- There’s plenty of alluding to the forthcoming revelations regarding Jon’s heritage and status, as Danny beats the ‘last Dragon’ bit to death. No, sorry Danny, you’re not the last. Look for Jon to come out of a fire, unburnt, soon, maybe to end the season? It’s coming. Oh, it’s coming.
- Ser Davos, Onion Knight extraordinaire, shows his worth again as trusted advisor to leaders everywhere: as Jon is unable to form full thoughts from his still thawing mouth, Ser Davos comes to the rescue with reasonable explanations and pontifications. Good work there, chum. Though he did almost reveal that Jon’s a zombie. WHOOPS.
- The interesting meeting between Melisandre and Varys: what was this about? We know why she’s hiding from Jon and Davos, but what was she referring to re. Varys’s death, and her own?
- The episode continues to promote the idea that Sansa is ‘smarter than she lets on.’ Tyrion references it, Jon seconds it, and then Sansa demonstrates it. I get that she’s picked up stratagems and the ‘game’ a bit by being around the likes of Cersei, Tryion, and Littlefinger (and Ramsay, etc., etc.), but what does she know of food stores for armies and armoring soldiers for deep winter? Maybe she knows a lot; maybe she’s revealing these hidden depths (clearly absent when the show begins and all she wants to do is see knights and beautiful King’s Landing), but that seemed a tad forced–the only part of the episode that did, outside of …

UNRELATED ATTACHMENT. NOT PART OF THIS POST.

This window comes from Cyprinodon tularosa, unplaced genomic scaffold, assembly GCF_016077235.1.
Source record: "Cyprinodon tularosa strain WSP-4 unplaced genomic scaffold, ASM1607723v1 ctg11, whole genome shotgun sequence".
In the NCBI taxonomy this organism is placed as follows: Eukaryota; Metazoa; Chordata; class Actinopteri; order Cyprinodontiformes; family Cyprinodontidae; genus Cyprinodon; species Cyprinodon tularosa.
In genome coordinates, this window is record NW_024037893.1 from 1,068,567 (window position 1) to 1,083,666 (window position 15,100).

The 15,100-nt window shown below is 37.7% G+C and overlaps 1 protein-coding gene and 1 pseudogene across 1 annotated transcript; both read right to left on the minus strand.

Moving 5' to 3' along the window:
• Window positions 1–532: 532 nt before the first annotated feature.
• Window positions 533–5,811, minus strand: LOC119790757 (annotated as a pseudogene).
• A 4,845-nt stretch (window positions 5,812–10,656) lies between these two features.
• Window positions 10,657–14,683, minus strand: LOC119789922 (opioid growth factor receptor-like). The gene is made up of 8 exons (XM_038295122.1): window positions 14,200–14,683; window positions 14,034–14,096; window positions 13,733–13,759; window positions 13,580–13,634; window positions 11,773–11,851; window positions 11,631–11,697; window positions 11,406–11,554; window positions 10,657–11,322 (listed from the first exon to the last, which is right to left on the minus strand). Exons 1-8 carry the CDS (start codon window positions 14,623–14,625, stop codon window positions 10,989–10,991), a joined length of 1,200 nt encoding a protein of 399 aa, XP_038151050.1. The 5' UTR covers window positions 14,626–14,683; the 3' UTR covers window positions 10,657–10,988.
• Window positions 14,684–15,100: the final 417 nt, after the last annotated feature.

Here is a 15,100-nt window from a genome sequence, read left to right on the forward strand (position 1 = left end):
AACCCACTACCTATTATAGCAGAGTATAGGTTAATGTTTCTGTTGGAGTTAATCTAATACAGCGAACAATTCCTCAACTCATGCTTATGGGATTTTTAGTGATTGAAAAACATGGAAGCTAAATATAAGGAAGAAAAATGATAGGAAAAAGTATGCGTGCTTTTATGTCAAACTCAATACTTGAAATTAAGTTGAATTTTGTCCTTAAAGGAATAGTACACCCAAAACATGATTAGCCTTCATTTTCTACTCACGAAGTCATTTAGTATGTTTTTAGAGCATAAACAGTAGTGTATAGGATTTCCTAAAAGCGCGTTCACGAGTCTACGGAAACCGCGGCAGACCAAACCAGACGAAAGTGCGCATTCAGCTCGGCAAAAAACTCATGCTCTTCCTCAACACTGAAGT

- TRAVELING HAPPENING IN MOMENTS. The show-runners have long stated that they chose not to focus on travel and instead on what happens when people get where they’re going, but due to accelerating storylines, people seem to be hopping about with Star Trek like teleportation technologies. It’s confusing at times, as Euron appears to be in three places, simultaneously, maybe just more of an understanding that time is passing between scenes, as is not often clear.
- BRAN STARK IS CREEPY. ‘Nuff said.
WHO WAS THERE:
Jon, Danny, Melisandre, Missandei, Greyworm, Varys, Tryion, Davos, Jaime, Cersei, Sam, Jorah, The Mountain, Sansa, Littlefinger, Jaime, Lady Olena, Davos, Bran, and Meera Reed (doesn’t even get a line–she’s just there, sort of), Theon, Yara, Ellaria, Remaining Sand Snake, Qyburn
WHO’S CONSPICUOUSLY ABSENT: